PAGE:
Can Russia afford to be an outcast in world politics?

What President Putin has been pursuing during his months-long battle against Ukraine’s economy and society is the semi-collapse and semi-implosion of the Ukrainian state. But at what cost?

Europe is (still) failing to understand Russia’s actions in Crimea

The EU has been right to interpret Russia’s foreign policy as both chaotic and driven by short-sighted or temperamental interests. However, the EU is wrong to view Russia’s foreign policy as a monolithic bloc in the hands of President Putin.

Out of the Guantanamo frying pan into the Russian fire

While Russia steps up calls for the US to close the Guantánamo Bay prison camp, its own abuse and mistreatment of Russian nationals who returned to the country from Guantánamo a decade ago is less well publicised.

Ukraine – hoping for peace but preparing for war

Ukrainians have accepted the loss of Crimea, but discrimination against dissenters has already started and partial mobilisation makes them very apprehensive that they may be called on to defend their future in more traditional ways.

The challenges for Ukraine’s presidential election

On Sunday 25 May, President Putin permitting, 36.5 million voters will go to the polls in Ukraine to vote for a successor to President Viktor Yanukovych, ousted after three months of protests, and over 100 dead

Crimea and Kosovo – the delusions of western military interventionism

Vladimir Putin says that Crimea is another Kosovo. Angela Merkel says that they are completely different. Who’s right?


Why Crimea is not Kosovo, and why it matters

In his 18 March speech, Vladimir Putin cited the International Court of Justice 2010 opinion allowing Kosovo to declare independence as justification for Crimean separation. The cases are, however, very different.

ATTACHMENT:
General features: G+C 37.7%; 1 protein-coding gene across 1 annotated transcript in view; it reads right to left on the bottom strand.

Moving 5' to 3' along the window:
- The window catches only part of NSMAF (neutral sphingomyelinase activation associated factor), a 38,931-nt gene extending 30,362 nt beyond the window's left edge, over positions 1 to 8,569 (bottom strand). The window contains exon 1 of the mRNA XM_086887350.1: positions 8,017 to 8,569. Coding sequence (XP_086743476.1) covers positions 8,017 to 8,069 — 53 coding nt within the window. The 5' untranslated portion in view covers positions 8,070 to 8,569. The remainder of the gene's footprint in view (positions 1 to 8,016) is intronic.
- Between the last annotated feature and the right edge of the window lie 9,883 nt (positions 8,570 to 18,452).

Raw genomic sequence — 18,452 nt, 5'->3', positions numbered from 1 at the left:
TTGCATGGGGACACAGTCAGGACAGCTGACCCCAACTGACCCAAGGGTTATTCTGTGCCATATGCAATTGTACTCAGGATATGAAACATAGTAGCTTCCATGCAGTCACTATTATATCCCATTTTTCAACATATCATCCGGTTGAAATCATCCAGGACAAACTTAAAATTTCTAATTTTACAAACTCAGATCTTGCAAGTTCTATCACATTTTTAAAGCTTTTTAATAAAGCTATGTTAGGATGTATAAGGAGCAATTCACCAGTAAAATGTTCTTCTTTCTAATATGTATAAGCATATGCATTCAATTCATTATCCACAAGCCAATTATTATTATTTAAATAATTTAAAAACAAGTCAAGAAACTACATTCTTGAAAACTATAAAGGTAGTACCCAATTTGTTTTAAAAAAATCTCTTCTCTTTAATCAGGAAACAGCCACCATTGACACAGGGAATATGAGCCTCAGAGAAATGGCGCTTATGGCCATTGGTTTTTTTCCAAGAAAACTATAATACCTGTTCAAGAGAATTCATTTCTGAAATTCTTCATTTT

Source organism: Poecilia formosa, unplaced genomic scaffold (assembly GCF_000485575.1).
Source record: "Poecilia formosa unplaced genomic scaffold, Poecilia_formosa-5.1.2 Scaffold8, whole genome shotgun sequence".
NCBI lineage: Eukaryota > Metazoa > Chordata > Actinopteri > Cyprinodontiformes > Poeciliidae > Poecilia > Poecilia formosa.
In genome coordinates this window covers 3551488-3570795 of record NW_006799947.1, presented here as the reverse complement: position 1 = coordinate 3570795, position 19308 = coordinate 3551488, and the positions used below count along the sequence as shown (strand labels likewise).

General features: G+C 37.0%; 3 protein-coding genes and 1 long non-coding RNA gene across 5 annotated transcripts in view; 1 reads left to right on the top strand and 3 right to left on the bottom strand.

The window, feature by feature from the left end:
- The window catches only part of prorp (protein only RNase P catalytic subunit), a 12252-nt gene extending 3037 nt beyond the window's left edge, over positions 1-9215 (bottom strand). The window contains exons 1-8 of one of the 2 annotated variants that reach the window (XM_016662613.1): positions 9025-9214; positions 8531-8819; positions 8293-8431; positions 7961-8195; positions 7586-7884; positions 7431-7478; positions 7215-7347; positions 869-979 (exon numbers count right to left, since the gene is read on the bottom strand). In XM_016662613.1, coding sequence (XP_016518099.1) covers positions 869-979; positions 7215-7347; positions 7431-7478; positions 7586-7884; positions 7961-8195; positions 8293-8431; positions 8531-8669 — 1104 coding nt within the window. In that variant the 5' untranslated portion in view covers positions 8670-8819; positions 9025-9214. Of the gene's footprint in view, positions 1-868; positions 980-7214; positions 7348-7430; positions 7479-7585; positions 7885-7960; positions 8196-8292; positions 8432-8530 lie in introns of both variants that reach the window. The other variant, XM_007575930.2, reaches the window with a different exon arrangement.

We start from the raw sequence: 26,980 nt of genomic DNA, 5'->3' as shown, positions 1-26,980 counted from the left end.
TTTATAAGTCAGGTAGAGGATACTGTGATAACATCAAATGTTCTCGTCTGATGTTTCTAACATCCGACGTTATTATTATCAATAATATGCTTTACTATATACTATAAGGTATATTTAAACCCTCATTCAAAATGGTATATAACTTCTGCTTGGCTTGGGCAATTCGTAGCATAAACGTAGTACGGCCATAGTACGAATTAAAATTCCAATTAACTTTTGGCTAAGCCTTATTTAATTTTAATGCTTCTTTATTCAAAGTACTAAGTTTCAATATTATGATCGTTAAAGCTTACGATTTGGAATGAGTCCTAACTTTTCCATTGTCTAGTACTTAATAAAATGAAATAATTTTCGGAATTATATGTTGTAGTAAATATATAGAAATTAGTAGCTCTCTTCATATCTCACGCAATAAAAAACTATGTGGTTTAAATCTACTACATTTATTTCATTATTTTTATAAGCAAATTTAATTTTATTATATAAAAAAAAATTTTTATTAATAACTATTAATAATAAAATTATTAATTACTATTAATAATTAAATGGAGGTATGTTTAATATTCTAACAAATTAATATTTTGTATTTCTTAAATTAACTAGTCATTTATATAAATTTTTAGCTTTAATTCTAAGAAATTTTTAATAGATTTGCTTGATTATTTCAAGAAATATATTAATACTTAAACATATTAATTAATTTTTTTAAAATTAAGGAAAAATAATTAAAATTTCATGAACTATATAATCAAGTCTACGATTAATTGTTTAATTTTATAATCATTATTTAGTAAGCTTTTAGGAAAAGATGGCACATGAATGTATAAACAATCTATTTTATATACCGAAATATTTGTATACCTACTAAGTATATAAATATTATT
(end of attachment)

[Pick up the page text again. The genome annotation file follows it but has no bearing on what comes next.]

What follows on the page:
Could Crimea be another Bosnia?

As Crimea prepares for its referendum on Sunday, a lesson should perhaps be learned from an earlier, Balkan carve-up.

Mr Putin's mercenaries

The Kremlin claims that its every step in Crimea fully complies with international law. But does President Putin understand that, under international law, Ukraine could either arrest or shoot those unmarked troops, as mercenaries or common criminals?

The Crimean ‘Army’

Several months ago the Crimean peninsula seemed to be the safest place in Ukraine, far from the confrontation between Viktor Yanukovych and Maidan. Now Crimea is occupied by an ‘army,’ but whose army is it?

Putin, Crimea and the legitimacy trap

The Kremlin sees events in Ukraine through the prism of its own domestic politics and is anxious to prevent the type of democrats-and-nationalists alliance that brought down Yanukovych. Its actions in Crimea may be shoring up its nationalist credentials at home but the fall-out could be more dangerous than they anticipate.

Who’s next on Putin’s list?

Crimea is under the control of Russia’s military forces and its Moscow-backed government is voting to secede from Ukraine.  Where might President Vladimir Putin seek territorial expansion next?

Russia in the Middle East: a well-played hand disguises fading fortunes